Litmus test question for weak players

    • vaulsc
      vaulsc
      Bronze
      Joined: 28.06.2012 Posts: 124
      Exercise: Try to think of a question, such that when an inexperienced, weaker player answers it, their opinion is likely to be so different from the kind of answer that an analytical, disciplined player would give - that the question itself acts as a kind of 'litmus test' for telling the difference between such players.

      I find this kind of exercise fascinating because there are a lot of people who have a very naive evaluation of their own poker ability, but are happy to answer technical questions about the game in a very candid way. To me, it can be very helpful when working out what kind of ability the person has, if I'm not already sure.

      The hard part is working out the best kind of question to ask - it has to be such that a strong player would generally answer in a completely different way than a weak player would.

      Here's my example;

      Imagine you have just sat down at a 9-handed table (including yourself) to play a cash game, where everyone has bought in for $100 and the blinds are $1/2$. You are UTG, first to act, and are dealt KJo. What would you do?

      My own answer: Fold. If you think of the possible outcomes split into the four categories - win small, lose small, win big, lose big - there is a negative expected value from this situation. The times that you simply win the blinds, or get called and then c-bet to win with top pair will balance out with the times that you are re-raised and must fold, or see an Ace or other scary board on the flop and must play out of position unprofitably. Occaisonally, you might get called and then flop two-pair or better, and win a big pot. But that won't balance out the bigger losses you will get into with 'top pair' situations such as KJo vs.... AA, KK, AK, KQ, etc... and because you are playing 9-handed under the gun, you'll be out of position so often, facing these kinds of hands often enough, and will be forced to make tough decision after tough decision un-necessarily. Note that KJo on the button, for example, is far more playable - I wouldn't hesitate to open-raise with it there.

      Without explaining the excercise, I asked someone who had been playing a good 15 years and who has read a number of books, been a poker dealer etc. They said:

      "Fold. KJo is a terrible hand in that position."
      me: "Can you think of anyone who would play it?"
      "Only a very loose, aggressive or weak player."

      I also asked someone who I suspected was a weak player who said:

      "I would raise to $7."

      And another completely different person, who had admitted to me that they were fairly new:

      "Well, if it was being played three or four handed, I would raise, but 9-handed I would call (limp) for sure."

      ----

      - How would you respond to this kind of question?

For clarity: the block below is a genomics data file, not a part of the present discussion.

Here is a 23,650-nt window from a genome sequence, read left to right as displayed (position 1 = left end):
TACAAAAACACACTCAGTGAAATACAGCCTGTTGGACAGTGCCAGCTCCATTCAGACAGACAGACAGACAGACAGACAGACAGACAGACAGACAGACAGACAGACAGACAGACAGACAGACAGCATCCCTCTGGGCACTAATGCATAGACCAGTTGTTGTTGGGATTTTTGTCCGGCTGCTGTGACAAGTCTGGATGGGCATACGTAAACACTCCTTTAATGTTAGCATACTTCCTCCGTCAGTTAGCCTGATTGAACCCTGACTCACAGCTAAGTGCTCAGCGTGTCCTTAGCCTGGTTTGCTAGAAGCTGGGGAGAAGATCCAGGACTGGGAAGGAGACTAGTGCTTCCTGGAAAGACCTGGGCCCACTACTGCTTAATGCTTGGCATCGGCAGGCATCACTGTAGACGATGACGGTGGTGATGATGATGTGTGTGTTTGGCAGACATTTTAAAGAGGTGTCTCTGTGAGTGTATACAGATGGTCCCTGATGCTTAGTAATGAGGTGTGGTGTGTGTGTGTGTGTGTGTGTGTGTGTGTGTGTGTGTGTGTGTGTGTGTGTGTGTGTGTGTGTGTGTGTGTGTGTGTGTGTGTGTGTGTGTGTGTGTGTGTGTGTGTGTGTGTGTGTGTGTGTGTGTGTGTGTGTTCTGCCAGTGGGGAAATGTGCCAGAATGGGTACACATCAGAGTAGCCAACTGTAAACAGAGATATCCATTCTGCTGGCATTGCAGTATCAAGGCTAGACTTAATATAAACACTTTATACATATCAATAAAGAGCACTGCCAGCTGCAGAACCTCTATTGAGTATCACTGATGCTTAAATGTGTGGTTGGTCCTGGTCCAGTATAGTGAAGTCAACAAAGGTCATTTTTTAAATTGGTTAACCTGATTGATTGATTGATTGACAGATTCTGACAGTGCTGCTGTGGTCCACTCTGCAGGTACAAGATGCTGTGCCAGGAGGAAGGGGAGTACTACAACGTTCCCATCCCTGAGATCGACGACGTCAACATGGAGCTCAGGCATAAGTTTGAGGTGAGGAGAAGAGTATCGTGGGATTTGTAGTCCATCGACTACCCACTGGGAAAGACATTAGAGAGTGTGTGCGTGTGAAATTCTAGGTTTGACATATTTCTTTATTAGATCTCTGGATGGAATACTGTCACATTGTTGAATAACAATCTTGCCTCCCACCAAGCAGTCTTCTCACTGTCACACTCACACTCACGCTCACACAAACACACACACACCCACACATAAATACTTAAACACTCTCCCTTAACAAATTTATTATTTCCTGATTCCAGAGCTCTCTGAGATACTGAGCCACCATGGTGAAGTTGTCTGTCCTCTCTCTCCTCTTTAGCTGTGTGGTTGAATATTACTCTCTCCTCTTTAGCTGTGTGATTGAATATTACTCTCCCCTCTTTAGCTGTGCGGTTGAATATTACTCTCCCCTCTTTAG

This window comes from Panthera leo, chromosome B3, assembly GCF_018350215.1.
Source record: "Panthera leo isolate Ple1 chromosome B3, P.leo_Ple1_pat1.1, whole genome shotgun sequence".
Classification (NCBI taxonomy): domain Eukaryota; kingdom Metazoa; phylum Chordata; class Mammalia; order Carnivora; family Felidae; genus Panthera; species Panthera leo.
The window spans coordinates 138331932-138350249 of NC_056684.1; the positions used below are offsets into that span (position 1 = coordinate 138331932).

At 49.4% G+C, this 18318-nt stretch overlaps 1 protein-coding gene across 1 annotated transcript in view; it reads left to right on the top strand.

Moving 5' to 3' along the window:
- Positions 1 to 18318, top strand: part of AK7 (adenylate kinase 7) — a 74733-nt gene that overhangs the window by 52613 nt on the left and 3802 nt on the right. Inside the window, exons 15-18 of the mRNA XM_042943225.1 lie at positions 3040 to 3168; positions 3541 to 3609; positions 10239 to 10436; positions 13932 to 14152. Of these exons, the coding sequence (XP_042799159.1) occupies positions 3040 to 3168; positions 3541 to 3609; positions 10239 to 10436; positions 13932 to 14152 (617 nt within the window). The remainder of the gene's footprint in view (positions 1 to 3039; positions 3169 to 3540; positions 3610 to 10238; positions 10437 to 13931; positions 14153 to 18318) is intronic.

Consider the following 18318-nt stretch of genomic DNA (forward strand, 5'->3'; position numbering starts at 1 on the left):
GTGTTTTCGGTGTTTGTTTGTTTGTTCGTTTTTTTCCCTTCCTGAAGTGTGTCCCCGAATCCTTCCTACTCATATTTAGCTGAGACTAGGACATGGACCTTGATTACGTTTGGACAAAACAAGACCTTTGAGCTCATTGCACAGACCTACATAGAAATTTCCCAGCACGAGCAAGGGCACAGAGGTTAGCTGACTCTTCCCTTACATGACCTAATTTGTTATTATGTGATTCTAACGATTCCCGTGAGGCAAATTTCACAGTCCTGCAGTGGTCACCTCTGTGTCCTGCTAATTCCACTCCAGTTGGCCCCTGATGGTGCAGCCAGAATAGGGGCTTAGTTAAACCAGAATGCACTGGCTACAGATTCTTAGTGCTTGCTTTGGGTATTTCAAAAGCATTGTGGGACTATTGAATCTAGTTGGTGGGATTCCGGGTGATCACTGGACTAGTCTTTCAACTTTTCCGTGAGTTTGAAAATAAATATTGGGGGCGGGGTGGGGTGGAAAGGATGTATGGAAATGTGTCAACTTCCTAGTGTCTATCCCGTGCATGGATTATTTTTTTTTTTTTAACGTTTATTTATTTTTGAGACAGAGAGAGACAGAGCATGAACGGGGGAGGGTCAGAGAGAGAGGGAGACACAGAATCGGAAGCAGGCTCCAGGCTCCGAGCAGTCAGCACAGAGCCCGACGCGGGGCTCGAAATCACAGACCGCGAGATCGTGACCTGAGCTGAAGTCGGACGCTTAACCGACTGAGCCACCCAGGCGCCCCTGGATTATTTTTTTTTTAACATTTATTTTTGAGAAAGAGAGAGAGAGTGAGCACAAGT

- Would you expect good/bad players to respond to it differently?
      - Can you think of better questions, that more reliably result in contrasting answers when responded to by players of contrasting understanding (good/bad) of the game?
  • 4 replies
    • B0WSER
      B0WSER
      Bronze
      Joined: 11.03.2013 Posts: 18
      - How would you respond to this kind of question? - Same as you
      - Would you expect good/bad players to respond to it differently? Yes, but you would have to ask a large amount of players, not just ability but style of play to get a true result.
      - Can you think of better questions, that more reliably result in contrasting answers when responded to by players of contrasting understanding (good/bad) of the game? - As above about the amount of people asked...Any question you ask will be very contrasting so ask a lot of them.
    • Pilks7
      Pilks7
      Bronze
      Joined: 06.09.2010 Posts: 129
      The question doesn't separate good from bad players, it only separates beginners from very bad players.

      A good player would say it depends. They would want more information.

      For example, if all the players were very tight, apart from a loose fish in the blinds, i would suggest definitely playing this hand, and probably raising 4x+ ( but again, it depends)

      The scale and range of bad to good players is so vast, and the skill sets so varied, that the idea of separating them into two categories is itself slightly absurd.

      But if someone answered definitively, "fold every time", I would say they have a basic grasp of poker, but are most likely not a thinking player, and so not a strong player.
    • vaulsc
      vaulsc
      Bronze
      Joined: 28.06.2012 Posts: 124
      Great answers, guys. Try to imagine you are friends with a player that you've seen playing poker in person a couple of times, and they've had some average results, and you can't quite get a read on how well they are playing. Could you come up with a question about technical poker hands that would help you develop your understanding of: how well do THEY understand the game?
    • Pilks7
      Pilks7
      Bronze
      Joined: 06.09.2010 Posts: 129
      What stakes? FR/SH, MTT, SNG..?

      But very general questions (from basic to slightly more complex) i would ask them if they identify player types at their tables, and if they have different plans for different types; If they table select; If they range their opponents, and how well they understand equity vs a range..

      If you watch him play (and can see his cards) you should have a decent idea of how well he plays/his leaks etc.

      If he is more or less break even at microstakes, I would suggest he probably applies/understands very few of those concepts. If so, point him to pokerstrategy. Learning poker alongside a friend is so beneficial to both, take full advantage of it